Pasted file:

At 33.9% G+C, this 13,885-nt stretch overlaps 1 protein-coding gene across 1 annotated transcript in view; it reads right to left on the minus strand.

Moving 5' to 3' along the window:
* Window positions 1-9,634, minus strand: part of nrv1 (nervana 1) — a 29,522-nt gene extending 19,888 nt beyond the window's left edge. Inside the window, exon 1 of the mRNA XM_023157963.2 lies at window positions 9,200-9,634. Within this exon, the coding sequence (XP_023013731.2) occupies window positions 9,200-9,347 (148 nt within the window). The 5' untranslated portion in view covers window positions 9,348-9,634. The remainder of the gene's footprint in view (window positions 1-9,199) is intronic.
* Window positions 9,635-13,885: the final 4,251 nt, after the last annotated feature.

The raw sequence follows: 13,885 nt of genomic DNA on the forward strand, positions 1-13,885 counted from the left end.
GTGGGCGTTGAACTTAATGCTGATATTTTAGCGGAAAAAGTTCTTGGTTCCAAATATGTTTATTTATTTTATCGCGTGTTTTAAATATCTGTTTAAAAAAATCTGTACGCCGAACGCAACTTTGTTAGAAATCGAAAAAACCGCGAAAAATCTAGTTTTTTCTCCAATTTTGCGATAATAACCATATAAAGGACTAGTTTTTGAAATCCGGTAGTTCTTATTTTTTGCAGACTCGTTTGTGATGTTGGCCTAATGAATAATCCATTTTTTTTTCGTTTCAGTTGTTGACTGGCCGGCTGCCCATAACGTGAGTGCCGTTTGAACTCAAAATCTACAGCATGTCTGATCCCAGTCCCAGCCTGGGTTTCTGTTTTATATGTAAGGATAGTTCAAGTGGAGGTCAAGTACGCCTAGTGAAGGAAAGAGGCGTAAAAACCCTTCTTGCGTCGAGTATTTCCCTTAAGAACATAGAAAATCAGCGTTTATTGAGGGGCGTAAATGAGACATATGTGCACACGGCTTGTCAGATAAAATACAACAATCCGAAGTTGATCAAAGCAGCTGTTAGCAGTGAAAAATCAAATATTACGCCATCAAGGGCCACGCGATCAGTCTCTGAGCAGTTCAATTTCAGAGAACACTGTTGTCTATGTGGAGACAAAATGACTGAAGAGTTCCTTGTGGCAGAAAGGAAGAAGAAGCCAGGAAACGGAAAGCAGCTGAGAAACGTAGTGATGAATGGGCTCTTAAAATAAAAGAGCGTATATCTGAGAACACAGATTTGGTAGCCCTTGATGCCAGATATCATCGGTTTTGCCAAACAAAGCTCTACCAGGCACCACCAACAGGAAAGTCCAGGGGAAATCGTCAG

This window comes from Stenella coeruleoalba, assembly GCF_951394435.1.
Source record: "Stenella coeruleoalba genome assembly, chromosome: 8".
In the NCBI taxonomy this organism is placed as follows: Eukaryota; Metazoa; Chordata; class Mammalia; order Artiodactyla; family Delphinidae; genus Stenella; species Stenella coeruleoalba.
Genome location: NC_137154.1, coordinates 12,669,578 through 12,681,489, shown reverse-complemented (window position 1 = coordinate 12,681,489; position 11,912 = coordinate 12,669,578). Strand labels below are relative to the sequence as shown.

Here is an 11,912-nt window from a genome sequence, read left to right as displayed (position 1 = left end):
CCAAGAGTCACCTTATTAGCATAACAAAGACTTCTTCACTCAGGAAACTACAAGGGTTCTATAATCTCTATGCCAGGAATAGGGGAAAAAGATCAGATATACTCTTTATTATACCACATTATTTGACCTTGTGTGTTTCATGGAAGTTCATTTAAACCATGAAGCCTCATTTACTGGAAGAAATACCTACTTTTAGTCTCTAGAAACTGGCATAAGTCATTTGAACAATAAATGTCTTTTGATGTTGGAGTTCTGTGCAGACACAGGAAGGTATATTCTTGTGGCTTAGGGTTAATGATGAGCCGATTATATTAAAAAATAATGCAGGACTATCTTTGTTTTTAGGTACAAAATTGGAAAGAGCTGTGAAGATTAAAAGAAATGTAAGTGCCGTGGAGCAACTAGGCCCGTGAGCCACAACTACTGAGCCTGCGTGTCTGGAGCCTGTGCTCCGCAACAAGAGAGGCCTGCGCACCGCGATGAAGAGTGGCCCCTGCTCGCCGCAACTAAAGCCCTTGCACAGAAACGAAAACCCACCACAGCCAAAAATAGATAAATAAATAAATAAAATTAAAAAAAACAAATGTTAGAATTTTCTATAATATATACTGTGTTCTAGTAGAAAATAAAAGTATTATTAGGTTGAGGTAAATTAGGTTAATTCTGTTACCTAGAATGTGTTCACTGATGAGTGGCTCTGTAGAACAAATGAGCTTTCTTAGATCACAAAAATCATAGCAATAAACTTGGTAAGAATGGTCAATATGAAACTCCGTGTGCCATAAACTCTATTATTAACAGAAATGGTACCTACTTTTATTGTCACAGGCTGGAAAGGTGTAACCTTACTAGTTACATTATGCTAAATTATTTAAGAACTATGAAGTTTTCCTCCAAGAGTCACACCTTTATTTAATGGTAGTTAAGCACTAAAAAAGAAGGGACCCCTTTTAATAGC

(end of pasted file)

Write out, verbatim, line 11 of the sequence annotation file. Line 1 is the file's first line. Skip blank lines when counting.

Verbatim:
Here is an 11,912-nt window from a genome sequence, read left to right as displayed (position 1 = left end):